Michel de Broin at Bitform Gallery, Darren Jones
Michel de Broin’s US solo debut activates cracked lightbulbs, wood logs, bronze castings, and a bicycle with electric currents. The Montreal-based artist calls upon these basic objects to convey fundamental physical forces, all the while adding a trace of whimsy to his works. The result is a constituency of protean ingenuity. A superlative example is Overpower, 2013: A ten-thousand-volt current blazes through a bronze warrior figure that wields a sword over a broken lightbulb. Charged by the voltage, the sword ignites the bulb’s filament, resulting in an electric flash that rushes between the two objects.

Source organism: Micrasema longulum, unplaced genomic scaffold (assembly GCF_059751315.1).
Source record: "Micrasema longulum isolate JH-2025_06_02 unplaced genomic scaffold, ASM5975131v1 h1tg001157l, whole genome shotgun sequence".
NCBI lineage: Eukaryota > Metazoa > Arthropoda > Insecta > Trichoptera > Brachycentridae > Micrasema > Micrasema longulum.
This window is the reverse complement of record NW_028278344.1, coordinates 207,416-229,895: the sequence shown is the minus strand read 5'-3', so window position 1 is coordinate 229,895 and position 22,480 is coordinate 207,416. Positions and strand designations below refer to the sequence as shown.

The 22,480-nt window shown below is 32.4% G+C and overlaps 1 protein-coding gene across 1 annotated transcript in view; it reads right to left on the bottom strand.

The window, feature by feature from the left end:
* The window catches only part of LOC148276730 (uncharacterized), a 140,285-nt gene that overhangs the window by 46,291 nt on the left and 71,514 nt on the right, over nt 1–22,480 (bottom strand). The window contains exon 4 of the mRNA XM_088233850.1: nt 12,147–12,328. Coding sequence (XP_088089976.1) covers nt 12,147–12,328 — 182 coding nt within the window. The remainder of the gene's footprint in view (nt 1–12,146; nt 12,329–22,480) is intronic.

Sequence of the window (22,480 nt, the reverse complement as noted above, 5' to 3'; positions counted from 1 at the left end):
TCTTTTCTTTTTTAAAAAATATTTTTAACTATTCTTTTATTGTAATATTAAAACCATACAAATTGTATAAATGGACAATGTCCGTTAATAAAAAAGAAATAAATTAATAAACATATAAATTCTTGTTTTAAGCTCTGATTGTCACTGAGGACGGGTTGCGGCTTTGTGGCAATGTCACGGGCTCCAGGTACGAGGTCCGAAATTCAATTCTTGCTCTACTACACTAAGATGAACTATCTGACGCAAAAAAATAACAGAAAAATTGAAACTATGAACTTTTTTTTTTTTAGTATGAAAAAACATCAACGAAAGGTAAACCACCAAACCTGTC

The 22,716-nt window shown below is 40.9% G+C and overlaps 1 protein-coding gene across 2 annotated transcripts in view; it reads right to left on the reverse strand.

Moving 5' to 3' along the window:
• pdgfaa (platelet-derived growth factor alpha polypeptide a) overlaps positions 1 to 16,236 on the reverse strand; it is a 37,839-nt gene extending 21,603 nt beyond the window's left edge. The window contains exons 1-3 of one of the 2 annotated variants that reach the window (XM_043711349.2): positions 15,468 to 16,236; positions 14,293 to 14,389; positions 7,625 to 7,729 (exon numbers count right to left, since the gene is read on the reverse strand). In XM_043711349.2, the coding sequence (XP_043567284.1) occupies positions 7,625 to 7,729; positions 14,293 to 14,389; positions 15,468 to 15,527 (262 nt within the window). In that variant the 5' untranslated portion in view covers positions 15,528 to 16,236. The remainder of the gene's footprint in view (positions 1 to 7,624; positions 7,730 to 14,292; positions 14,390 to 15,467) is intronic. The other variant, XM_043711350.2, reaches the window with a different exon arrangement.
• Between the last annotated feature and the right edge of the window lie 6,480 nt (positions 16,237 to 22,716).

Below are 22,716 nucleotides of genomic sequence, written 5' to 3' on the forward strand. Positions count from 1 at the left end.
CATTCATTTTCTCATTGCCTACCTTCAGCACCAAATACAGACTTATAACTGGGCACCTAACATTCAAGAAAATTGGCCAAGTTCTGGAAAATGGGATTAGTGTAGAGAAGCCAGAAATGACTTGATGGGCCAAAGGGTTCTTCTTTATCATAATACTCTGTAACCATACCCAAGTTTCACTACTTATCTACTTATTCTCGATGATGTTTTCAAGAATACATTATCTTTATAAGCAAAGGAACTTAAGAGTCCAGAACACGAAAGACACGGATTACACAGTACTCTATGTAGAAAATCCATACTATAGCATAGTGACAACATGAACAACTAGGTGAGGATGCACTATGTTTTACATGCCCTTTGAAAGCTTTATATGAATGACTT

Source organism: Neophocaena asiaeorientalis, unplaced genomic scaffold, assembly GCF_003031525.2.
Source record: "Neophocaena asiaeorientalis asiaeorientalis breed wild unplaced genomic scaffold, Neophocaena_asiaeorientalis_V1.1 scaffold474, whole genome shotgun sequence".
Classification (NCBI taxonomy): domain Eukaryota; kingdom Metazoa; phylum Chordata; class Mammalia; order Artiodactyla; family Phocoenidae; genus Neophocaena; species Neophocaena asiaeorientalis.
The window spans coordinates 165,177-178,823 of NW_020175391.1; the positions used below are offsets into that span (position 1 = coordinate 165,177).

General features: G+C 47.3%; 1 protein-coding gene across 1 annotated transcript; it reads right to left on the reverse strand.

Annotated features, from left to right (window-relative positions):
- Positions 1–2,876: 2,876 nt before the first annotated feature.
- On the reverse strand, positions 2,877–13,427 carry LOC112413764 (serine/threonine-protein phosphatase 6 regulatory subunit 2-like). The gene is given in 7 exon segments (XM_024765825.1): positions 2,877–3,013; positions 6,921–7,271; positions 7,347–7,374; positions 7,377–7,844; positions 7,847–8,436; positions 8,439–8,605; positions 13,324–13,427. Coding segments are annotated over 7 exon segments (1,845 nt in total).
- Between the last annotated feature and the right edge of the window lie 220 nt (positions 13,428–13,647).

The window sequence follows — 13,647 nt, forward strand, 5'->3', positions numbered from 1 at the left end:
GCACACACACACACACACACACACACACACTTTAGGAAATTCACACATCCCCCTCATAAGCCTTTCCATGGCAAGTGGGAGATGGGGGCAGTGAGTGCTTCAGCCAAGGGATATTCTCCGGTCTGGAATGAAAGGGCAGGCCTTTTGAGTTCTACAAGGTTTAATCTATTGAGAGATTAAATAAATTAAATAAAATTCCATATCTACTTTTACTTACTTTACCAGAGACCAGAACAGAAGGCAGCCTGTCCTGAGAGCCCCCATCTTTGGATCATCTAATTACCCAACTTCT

The smartly titled sculpture Logged On, 2013, demonstrates the incongruity of de Broin’s practice. A steel girder stands erect on the floor, as a shorter log clings to its side. This strange embrace is maintained by an electrical current fed through a coil inserted into the log, magnetizing it to the steel beam. There is an underlying temporality in this fragile partnership’s reliance on an uninterrupted flow of power: The man-made beam, so much larger than the log, privileges the human product over the human. Elsewhere, a video titled Smoke, 2010, shows a bike being ridden through a cemetery, leaving trails of smoke behind it. De Broin creates this effect by converting the rider’s energy into an electrical current, which activates a smoke machine. As the ghostly fog dissipates it evokes terrestrial impermanence, a note echoed in the headstones through which it drifts. In the gallery, the bike itself rests against a column, affording an inspection of its mechanics. Both of these works require finite energy sources to run transformative systems if the metaphysical is at play here, the sheer brevity of what is temporal (us) has been brought fully into focus.